I’d gotten to page 2. After that, I wrote myself off as “more of a writer than a reader” and assumed I would never be disciplined enough to read for fun again.

Then that same friend stoked my literary curiosity with the book, Peter and the Starcatchers, a prequel to Peter Pan. At the time, I thought anyone who piggy-backed off a classic piece of literature didn’t have the brains to come up with an original story. But my friend raved about the novel — and she was an English teacher, too. So my husband and I borrowed the book. It was below our reading levels, but considering that my level of reading was practically nil, it was prudent to start with an easy read. To my surprise, the pages flipped quickly and I lost myself in the island adventure, dodging the crocodile, parrying with pirates, and zipping through the air. It had been so long since I’d connected with an enchanting story. Sometimes I even nudged Jason to “just finish the next chapter” late into the night. My desire to read flickered back to life.


It’s always easier to read a book that won’t let you put it down.

Before we knew it, we’d read the whole Starcatchers series and starting reading other books aloud together — particularly murder mysteries. Their intriguing plots and entertaining puzzles further rekindled my literary flames and blazed a trail from YA literature to more mature novels. I also rediscovered children’s lit as I read my childhood favorites aloud to my kids, often gaining new insights into the stories I thought I already understood. When I started teaching English, I got the excuse to tackle novels I’d missed while growing up. I can proudly say I read Charlotte’s Web, Little Women, Anne of Green Gables, The Adventures of Winnie the Pooh, and The Wizard of Oz for the first time as an adult. Going to the library felt like Christmas morning, and my heart warmed to see my kids excited to read themselves.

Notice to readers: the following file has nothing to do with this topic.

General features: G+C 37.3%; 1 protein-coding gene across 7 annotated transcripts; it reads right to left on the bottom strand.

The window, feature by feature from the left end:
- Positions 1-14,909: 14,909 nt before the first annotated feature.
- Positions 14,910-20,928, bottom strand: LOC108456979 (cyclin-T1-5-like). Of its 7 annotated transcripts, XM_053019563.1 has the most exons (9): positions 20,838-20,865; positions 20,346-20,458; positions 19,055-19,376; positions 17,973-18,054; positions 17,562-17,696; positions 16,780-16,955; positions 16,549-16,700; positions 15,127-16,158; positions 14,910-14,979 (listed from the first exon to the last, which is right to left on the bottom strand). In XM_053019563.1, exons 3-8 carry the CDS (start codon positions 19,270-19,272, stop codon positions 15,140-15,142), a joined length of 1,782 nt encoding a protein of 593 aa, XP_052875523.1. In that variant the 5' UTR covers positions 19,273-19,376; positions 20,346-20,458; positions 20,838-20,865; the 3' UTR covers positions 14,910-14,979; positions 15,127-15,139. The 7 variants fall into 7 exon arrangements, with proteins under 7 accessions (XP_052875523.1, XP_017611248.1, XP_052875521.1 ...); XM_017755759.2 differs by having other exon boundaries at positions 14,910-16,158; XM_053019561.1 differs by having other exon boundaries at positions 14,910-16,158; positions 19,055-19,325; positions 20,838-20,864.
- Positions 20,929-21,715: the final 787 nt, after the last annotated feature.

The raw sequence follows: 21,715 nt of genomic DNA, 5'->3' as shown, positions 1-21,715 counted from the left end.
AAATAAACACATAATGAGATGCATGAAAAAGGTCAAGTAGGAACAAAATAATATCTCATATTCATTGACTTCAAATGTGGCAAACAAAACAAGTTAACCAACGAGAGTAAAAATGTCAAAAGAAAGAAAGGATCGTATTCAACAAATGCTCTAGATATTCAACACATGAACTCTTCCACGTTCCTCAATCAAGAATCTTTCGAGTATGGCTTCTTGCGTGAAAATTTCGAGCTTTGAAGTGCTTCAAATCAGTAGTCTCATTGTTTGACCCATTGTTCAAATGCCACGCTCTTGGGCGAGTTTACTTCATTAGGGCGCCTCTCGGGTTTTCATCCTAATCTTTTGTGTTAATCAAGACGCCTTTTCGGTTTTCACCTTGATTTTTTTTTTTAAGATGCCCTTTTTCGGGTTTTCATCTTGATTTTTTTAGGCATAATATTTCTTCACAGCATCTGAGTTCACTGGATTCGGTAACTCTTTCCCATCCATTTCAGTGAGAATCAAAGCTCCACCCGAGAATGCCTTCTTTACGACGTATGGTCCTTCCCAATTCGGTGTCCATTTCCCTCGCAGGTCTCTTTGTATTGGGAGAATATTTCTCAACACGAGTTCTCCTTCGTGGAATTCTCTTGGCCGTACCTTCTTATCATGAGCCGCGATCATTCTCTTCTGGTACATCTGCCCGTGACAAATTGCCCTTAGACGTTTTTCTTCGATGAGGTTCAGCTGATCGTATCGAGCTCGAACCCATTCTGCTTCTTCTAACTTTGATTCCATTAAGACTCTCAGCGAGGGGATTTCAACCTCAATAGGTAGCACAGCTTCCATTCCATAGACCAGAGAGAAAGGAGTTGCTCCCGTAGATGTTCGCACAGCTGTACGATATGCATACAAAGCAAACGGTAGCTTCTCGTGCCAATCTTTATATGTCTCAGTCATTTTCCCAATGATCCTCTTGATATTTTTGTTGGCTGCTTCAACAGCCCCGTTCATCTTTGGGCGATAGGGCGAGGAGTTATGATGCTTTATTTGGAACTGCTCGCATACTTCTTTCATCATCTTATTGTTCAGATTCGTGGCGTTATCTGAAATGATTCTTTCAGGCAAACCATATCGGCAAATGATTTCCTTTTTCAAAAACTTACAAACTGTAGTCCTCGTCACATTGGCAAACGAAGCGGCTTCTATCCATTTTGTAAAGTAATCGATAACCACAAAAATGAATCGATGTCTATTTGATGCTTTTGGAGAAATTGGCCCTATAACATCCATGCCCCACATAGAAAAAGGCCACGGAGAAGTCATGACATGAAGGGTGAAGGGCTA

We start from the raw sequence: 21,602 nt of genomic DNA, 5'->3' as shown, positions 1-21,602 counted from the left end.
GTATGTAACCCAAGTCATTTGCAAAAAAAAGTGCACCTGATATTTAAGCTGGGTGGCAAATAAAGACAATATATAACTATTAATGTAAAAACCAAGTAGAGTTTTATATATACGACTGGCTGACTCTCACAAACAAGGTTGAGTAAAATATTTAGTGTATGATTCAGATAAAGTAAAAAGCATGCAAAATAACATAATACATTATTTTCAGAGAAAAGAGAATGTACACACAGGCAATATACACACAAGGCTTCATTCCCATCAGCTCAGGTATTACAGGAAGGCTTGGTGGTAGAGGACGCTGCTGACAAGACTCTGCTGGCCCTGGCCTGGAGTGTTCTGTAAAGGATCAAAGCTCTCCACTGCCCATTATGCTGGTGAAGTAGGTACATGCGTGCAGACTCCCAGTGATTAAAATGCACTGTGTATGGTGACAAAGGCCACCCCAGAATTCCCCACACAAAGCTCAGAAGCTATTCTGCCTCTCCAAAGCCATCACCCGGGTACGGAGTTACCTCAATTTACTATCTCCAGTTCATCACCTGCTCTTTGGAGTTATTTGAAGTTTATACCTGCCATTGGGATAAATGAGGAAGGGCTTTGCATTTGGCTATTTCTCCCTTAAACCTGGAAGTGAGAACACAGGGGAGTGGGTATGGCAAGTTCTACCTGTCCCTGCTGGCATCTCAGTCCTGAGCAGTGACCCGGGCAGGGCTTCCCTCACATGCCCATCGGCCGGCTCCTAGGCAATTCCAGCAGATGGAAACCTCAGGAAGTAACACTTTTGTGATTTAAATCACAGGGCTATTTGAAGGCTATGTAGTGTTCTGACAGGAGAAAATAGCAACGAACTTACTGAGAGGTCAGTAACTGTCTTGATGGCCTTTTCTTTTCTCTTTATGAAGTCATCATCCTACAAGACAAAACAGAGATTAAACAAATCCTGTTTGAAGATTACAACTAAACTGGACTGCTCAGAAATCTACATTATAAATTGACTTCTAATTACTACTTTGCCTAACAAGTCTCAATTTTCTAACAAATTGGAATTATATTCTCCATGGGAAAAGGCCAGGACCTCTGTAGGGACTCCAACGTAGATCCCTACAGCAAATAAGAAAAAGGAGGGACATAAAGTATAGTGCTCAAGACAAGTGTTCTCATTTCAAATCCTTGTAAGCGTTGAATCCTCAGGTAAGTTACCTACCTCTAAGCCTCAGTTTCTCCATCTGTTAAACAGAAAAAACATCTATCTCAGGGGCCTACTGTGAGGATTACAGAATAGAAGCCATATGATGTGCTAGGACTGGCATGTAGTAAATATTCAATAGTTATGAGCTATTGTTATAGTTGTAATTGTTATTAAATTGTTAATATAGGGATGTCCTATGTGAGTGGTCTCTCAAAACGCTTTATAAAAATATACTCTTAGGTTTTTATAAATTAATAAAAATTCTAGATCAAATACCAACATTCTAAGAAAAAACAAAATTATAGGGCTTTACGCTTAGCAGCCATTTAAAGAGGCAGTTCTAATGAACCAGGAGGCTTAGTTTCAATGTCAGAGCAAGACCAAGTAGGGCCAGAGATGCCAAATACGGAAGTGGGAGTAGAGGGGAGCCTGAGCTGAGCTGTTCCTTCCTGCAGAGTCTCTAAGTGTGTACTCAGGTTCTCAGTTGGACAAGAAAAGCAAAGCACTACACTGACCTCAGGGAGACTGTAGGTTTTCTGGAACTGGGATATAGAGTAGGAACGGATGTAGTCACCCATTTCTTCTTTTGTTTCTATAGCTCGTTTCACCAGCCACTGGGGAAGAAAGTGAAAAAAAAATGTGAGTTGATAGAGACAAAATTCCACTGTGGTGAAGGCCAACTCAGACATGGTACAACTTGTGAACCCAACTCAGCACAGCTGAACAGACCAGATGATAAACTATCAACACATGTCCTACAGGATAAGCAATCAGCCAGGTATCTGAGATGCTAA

Over the years, I’ve grown in my confidence to handle more challenging books and, partially because several people I knew had already read it, I recently completed the longest novel of my life: The Brothers Karamazov. I’d always assumed such tomes were beyond my reading ability and reserved for the truly intellectual. I never thought I’d be able to crack a book with such a wide spine, but I surprised myself and even enjoyed much of Dostoevsky’s dialog. It felt good to cultivate my mind without having to meet a deadline, write a paper, or make a grade.


I still don’t consider myself a great reader, and I still have pleasure in many things. But I’m happy to say one of those pleasures now includes reading. Writing experts always advise reading as a means of enhancing one’s own writing, and I agree. But reading good stories is also a means of enhancing one’s own life. Reading encourages mindfulness, gives us new perspectives, stimulates our imaginations, and helps us empathize with real life characters. Plus, reading can be fun! And remember, you writers out there, that only a reader can bring your writing to life.


Without reading, writing is meaningless.

So to anyone else who hasn’t read a novel since high school, or to the writer who hasn’t been on the receiving end of words in a while, I would encourage you to pick up a book that sparks your fancy. You just might rekindle your interest in reading.

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(C) 2018 Katherine Ladny Mitchell